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Old June 12th, 2007, 11:05 AM   #34
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Steve, my HD broadcast provider is Cablevision in North East US. I saw exactly the same artifacts on my older DirecTV HD two years ago though, as well as over-the-air HD broadcast of FOX, ABC, and PBS, so I assumed all broadcasters are bottlenecking at the mpeg2 codec.

John, while in FCP, simply go frame-by-frame and you will see the artifacts.

You are *not* looking for the blur, but for the squares (blocks) that will appear on fast-moving parts of the image.

They look completely unnatural.

Not only do they occur on the moving parts, but sometimes also on the steady parts of the image, for a few frames following the fast motion, arbitrarily. Clearly the mpeg2 codec gets thrown off and cannot keep up with the action at 25Mbs and less.

I read some articles than JVC HD250 cam has what they call SuperEncoder that somehow encodes better, but I have no first-hand experience with that. (Note that HD250 only records 720p, while V1U outputs 1080p, making mpeg2 encoder work harder.)

I also believe that pro cams that record mpeg2 in 50Mbs streams have enough bandwidth to *not* exhibit motion artifacts - but then again, I have no personal experience working with that footage yet.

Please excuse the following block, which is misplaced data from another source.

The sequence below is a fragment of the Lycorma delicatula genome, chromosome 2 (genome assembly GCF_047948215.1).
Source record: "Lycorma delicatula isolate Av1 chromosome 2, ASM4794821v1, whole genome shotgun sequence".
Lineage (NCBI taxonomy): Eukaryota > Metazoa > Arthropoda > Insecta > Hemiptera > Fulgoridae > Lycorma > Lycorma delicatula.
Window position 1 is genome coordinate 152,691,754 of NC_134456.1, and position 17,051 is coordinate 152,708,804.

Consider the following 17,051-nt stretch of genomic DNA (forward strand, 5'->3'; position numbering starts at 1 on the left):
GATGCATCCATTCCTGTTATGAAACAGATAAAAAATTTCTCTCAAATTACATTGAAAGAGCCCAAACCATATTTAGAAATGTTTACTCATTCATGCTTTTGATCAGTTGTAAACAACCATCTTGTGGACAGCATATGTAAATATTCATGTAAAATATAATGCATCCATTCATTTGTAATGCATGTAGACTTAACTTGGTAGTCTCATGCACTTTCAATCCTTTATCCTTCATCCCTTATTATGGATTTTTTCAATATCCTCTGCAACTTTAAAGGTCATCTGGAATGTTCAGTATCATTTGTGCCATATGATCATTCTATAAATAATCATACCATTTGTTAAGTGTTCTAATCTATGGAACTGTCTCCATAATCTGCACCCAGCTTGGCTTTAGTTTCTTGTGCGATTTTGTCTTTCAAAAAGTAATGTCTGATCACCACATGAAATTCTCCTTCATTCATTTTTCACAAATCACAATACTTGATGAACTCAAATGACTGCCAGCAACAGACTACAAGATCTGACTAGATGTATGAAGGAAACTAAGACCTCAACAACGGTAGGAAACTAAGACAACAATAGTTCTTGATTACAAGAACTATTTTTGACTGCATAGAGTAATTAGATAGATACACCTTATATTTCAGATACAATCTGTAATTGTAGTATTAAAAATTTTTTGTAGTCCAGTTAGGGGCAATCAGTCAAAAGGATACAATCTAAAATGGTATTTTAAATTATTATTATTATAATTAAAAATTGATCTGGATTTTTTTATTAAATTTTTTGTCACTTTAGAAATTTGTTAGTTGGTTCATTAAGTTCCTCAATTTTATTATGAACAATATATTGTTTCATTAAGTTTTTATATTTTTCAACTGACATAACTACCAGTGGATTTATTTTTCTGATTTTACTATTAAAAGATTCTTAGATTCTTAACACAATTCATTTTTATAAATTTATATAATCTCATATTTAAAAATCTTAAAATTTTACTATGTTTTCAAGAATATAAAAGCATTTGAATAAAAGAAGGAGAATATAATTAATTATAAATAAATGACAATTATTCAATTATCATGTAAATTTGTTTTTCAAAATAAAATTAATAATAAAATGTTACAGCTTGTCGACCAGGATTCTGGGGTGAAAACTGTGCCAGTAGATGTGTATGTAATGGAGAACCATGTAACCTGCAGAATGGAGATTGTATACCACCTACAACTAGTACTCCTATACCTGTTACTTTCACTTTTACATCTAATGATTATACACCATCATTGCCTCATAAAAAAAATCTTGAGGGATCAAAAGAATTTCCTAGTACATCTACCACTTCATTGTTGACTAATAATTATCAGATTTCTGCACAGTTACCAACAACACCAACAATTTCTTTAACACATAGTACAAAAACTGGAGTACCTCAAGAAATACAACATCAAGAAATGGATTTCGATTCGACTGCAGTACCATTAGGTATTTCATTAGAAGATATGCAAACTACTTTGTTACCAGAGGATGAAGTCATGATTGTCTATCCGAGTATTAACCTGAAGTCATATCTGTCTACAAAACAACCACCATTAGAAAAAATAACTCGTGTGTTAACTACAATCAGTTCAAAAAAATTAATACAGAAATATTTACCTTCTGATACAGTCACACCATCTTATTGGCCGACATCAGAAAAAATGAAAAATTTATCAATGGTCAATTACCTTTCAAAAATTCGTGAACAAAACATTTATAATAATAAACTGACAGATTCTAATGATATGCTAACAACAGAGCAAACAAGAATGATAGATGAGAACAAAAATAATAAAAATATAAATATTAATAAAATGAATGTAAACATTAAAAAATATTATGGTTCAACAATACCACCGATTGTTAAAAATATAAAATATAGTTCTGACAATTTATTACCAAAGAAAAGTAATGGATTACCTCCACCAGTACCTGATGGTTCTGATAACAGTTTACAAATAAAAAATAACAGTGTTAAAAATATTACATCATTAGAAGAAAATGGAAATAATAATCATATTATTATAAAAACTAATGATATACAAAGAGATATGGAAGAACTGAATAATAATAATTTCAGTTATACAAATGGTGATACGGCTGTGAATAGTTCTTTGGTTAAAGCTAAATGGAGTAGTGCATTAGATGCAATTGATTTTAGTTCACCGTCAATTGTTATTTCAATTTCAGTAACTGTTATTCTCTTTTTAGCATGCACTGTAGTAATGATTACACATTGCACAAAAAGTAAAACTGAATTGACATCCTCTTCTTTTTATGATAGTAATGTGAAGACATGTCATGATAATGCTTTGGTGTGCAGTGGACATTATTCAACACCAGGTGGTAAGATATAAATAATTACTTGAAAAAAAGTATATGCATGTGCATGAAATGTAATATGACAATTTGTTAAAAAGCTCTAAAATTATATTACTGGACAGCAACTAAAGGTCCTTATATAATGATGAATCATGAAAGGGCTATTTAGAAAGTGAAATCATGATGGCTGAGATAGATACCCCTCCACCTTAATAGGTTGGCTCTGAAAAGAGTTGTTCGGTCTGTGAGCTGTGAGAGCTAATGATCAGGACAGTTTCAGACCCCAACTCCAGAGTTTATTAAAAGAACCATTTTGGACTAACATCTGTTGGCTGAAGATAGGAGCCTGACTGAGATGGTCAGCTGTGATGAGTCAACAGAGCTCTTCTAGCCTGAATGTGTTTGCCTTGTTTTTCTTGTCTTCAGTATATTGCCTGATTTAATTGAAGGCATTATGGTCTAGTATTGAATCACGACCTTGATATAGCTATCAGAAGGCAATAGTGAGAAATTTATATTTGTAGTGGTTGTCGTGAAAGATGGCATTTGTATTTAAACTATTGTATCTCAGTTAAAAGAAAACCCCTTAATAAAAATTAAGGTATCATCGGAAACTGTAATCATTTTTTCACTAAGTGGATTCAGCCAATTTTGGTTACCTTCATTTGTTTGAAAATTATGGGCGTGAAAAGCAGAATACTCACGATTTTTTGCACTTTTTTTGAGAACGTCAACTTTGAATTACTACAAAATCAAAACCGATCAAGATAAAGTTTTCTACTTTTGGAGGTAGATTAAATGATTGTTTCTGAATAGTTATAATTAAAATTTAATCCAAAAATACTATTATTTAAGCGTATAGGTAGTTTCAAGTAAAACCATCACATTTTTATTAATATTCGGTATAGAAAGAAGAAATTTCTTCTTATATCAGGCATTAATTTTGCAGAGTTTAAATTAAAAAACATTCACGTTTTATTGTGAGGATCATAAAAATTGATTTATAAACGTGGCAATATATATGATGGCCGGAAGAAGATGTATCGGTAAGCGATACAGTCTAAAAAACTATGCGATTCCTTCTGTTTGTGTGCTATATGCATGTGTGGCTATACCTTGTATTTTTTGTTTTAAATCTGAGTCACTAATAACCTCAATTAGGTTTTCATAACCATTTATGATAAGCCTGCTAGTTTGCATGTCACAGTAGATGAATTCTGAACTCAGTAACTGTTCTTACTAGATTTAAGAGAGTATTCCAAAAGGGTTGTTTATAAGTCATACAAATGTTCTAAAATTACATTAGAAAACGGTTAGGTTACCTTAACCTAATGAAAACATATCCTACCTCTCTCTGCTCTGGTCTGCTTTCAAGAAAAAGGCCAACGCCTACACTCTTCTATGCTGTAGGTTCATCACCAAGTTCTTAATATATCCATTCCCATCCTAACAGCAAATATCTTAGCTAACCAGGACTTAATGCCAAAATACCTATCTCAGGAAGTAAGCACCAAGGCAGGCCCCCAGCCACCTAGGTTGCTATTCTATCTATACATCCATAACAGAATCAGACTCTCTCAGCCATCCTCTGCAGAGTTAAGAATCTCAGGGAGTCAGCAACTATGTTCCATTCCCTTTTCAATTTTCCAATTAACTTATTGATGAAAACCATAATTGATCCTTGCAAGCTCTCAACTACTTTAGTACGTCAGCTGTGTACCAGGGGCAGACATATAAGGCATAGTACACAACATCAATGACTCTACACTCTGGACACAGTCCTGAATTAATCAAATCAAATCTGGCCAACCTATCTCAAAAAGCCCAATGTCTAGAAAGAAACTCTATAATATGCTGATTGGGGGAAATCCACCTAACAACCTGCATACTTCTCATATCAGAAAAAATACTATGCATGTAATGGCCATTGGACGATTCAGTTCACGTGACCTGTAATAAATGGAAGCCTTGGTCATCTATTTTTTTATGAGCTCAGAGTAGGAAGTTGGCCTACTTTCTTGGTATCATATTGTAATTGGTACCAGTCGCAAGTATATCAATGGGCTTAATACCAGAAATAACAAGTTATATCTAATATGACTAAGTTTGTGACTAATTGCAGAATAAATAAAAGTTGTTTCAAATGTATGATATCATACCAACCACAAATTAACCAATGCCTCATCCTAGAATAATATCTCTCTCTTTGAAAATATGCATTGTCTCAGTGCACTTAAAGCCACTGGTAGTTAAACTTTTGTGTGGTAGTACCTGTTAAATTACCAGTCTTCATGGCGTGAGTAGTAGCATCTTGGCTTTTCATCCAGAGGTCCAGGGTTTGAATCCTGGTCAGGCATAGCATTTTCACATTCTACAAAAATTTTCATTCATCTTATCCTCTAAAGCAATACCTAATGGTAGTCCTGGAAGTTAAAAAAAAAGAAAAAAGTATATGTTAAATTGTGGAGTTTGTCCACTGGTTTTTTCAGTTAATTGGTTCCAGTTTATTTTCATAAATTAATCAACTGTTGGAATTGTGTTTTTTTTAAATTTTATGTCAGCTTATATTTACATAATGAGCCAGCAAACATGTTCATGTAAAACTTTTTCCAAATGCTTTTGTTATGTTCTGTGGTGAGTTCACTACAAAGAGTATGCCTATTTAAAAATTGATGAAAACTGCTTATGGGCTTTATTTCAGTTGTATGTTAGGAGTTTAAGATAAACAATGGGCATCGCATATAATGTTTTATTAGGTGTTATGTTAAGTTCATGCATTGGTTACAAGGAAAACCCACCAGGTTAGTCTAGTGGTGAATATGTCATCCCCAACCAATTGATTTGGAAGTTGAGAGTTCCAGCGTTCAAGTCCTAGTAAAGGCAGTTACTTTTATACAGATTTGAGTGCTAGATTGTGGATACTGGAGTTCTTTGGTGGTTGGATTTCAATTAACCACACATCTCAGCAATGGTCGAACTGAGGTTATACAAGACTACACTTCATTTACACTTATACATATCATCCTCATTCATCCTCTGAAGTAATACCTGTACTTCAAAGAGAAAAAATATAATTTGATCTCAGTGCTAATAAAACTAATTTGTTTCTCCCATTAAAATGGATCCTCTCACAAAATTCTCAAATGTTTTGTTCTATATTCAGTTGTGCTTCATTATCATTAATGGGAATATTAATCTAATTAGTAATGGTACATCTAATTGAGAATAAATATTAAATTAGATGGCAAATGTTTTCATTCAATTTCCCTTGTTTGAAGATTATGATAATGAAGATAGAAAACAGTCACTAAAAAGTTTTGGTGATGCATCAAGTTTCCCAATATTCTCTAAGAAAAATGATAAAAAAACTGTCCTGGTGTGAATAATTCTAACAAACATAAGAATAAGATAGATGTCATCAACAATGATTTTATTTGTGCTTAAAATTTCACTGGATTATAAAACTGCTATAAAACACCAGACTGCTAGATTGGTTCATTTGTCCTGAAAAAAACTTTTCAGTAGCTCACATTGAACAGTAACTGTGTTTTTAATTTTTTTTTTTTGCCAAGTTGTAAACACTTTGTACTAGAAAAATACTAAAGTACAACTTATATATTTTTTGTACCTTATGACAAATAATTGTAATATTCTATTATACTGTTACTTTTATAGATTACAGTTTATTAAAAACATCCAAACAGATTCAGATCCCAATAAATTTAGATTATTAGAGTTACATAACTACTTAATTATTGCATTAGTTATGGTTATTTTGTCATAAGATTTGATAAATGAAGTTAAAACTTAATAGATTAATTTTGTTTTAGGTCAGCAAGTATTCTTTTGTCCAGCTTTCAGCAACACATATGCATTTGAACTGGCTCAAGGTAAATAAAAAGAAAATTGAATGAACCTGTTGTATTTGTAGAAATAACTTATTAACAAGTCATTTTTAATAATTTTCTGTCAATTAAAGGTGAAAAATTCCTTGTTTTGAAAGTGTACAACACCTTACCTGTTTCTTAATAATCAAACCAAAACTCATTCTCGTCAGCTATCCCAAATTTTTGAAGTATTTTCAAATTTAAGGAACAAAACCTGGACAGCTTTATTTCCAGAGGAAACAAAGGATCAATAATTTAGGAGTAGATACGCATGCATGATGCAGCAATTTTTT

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Old June 12th, 2007, 11:38 AM   #35
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I personally did never notice any macroblocking on my V1E (apart from what sometimes happens when a photographer's flash changes quickly the lighting conditions where I'm shooting).

The only evidence of the HDV encoder running out of bandwidth that I do encounter when shooting progressive is the dancings pixels, or marching ants occuring near sharp, contrasty edges with plenty of small detail. This has nothing to do with high action/motion, though.
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Old June 12th, 2007, 12:17 PM   #36
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OK, here: this was shot with V1U last week in Central Park NYC, recorded on tape (HDMI *not* used).

The setup: girl's head is between the camera and the guy.

Girl moves to the right and out of the frame, fast.

See the trail of macroblocks on her hair and to the left.